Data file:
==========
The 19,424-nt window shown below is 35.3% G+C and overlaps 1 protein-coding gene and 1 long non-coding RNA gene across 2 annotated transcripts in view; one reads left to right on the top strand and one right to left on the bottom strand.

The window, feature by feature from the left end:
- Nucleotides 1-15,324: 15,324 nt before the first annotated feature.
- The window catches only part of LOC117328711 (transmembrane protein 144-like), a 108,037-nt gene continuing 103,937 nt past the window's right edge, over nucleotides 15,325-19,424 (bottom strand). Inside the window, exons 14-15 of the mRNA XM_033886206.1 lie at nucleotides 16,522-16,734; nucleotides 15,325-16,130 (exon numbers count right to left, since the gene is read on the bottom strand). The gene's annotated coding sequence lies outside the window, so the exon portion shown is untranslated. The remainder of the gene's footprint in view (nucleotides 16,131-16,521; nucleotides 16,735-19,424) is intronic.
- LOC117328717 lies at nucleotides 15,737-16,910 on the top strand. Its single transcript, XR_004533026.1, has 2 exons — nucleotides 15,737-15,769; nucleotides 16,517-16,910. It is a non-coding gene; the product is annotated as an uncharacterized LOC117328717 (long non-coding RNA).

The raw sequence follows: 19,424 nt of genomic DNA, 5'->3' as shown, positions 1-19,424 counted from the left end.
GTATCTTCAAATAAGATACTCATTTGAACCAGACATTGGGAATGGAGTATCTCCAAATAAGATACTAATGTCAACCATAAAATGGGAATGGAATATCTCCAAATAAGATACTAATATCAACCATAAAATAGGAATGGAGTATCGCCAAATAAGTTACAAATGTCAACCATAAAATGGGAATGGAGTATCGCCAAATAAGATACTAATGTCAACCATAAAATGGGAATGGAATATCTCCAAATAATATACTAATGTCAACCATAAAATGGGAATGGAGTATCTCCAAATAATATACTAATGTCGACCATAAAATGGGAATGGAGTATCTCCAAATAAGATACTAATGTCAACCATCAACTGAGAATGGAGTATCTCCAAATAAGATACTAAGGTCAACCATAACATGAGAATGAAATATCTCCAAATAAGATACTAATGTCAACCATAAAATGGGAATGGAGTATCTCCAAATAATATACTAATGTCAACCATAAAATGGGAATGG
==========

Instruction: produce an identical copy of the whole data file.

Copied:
The 19,424-nt window shown below is 35.3% G+C and overlaps 1 protein-coding gene and 1 long non-coding RNA gene across 2 annotated transcripts in view; one reads left to right on the top strand and one right to left on the bottom strand.

The window, feature by feature from the left end:
- Nucleotides 1-15,324: 15,324 nt before the first annotated feature.
- The window catches only part of LOC117328711 (transmembrane protein 144-like), a 108,037-nt gene continuing 103,937 nt past the window's right edge, over nucleotides 15,325-19,424 (bottom strand). Inside the window, exons 14-15 of the mRNA XM_033886206.1 lie at nucleotides 16,522-16,734; nucleotides 15,325-16,130 (exon numbers count right to left, since the gene is read on the bottom strand). The gene's annotated coding sequence lies outside the window, so the exon portion shown is untranslated. The remainder of the gene's footprint in view (nucleotides 16,131-16,521; nucleotides 16,735-19,424) is intronic.
- LOC117328717 lies at nucleotides 15,737-16,910 on the top strand. Its single transcript, XR_004533026.1, has 2 exons — nucleotides 15,737-15,769; nucleotides 16,517-16,910. It is a non-coding gene; the product is annotated as an uncharacterized LOC117328717 (long non-coding RNA).

The raw sequence follows: 19,424 nt of genomic DNA, 5'->3' as shown, positions 1-19,424 counted from the left end.
GTATCTTCAAATAAGATACTCATTTGAACCAGACATTGGGAATGGAGTATCTCCAAATAAGATACTAATGTCAACCATAAAATGGGAATGGAATATCTCCAAATAAGATACTAATATCAACCATAAAATAGGAATGGAGTATCGCCAAATAAGTTACAAATGTCAACCATAAAATGGGAATGGAGTATCGCCAAATAAGATACTAATGTCAACCATAAAATGGGAATGGAATATCTCCAAATAATATACTAATGTCAACCATAAAATGGGAATGGAGTATCTCCAAATAATATACTAATGTCGACCATAAAATGGGAATGGAGTATCTCCAAATAAGATACTAATGTCAACCATCAACTGAGAATGGAGTATCTCCAAATAAGATACTAAGGTCAACCATAACATGAGAATGAAATATCTCCAAATAAGATACTAATGTCAACCATAAAATGGGAATGGAGTATCTCCAAATAATATACTAATGTCAACCATAAAATGGGAATGG